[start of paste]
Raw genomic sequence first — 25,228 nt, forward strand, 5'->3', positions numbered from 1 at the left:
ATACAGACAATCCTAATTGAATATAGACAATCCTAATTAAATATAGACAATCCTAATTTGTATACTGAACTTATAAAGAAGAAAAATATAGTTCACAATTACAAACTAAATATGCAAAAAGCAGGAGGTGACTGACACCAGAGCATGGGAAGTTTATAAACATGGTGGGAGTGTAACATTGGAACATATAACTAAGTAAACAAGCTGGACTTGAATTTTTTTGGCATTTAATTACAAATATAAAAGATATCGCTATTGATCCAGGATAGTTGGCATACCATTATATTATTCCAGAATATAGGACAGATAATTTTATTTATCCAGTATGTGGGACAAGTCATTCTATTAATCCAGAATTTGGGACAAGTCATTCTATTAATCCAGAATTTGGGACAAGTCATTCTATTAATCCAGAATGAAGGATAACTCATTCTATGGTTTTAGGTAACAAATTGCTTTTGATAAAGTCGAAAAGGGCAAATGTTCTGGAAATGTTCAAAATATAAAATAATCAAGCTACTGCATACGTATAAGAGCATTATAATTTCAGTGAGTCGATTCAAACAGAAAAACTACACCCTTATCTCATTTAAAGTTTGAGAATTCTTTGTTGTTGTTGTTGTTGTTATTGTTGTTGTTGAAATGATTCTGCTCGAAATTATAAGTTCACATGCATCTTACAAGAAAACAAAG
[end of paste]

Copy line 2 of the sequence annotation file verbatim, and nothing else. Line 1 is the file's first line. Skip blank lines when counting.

ATACAGACAATCCTAATTGAATATAGACAATCCTAATTAAATATAGACAATCCTAATTTGTATACTGAACTTATAAAGAAGAAAAATATAGTTCACAATTACAAACTAAATATGCAAAAAGCAGGAGGTGACTGACACCAGAGCATGGGAAGTTTATAAACATGGTGGGAGTGTAACATTGGAACATATAACTAAGTAAACAAGCTGGACTTGAATTTTTTTGGCATTTAATTACAAATATAAAAGATATCGCTATTGATCCAGGATAGTTGGCATACCATTATATTATTCCAGAATATAGGACAGATAATTTTATTTATCCAGTATGTGGGACAAGTCATTCTATTAATCCAGAATTTGGGACAAGTCATTCTATTAATCCAGAATTTGGGACAAGTCATTCTATTAATCCAGAATGAAGGATAACTCATTCTATGGTTTTAGGTAACAAATTGCTTTTGATAAAGTCGAAAAGGGCAAATGTTCTGGAAATGTTCAAAATATAAAATAATCAAGCTACTGCATACGTATAAGAGCATTATAATTTCAGTGAGTCGATTCAAACAGAAAAACTACACCCTTATCTCATTTAAAGTTTGAGAATTCTTTGTTGTTGTTGTTGTTGTTATTGTTGTTGTTGAAATGATTCTGCTCGAAATTATAAGTTCACATGCATCTTACAAGAAAACAAAG